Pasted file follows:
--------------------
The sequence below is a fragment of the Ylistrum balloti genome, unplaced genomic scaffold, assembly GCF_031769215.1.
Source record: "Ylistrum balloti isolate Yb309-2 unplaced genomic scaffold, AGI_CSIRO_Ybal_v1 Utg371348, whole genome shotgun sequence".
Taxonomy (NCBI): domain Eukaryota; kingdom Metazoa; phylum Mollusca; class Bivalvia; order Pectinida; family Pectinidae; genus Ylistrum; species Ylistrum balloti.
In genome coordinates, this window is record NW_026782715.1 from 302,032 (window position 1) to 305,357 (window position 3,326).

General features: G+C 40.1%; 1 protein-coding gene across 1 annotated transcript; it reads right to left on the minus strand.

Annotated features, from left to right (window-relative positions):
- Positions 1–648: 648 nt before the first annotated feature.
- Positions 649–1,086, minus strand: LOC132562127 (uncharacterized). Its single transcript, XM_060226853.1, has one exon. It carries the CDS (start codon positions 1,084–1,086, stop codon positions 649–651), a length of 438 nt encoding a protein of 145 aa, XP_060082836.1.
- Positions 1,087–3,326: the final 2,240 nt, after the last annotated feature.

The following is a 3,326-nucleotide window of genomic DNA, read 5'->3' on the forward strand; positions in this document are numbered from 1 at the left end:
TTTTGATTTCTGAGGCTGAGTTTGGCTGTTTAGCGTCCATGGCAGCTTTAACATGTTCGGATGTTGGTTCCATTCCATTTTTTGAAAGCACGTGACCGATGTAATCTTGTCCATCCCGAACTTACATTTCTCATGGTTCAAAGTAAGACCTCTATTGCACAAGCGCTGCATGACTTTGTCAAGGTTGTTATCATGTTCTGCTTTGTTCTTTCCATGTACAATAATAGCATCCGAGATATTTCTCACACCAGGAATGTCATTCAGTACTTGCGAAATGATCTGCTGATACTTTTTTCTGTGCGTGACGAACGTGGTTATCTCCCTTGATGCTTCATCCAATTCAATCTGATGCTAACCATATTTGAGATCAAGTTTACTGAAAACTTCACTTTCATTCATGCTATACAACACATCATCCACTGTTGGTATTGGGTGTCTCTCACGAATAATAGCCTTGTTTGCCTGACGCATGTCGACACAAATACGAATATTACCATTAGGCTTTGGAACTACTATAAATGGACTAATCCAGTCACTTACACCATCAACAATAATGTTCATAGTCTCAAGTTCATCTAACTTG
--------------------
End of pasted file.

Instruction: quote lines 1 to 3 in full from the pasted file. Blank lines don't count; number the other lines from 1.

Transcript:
The sequence below is a fragment of the Ylistrum balloti genome, unplaced genomic scaffold, assembly GCF_031769215.1.
Source record: "Ylistrum balloti isolate Yb309-2 unplaced genomic scaffold, AGI_CSIRO_Ybal_v1 Utg371348, whole genome shotgun sequence".
Taxonomy (NCBI): domain Eukaryota; kingdom Metazoa; phylum Mollusca; class Bivalvia; order Pectinida; family Pectinidae; genus Ylistrum; species Ylistrum balloti.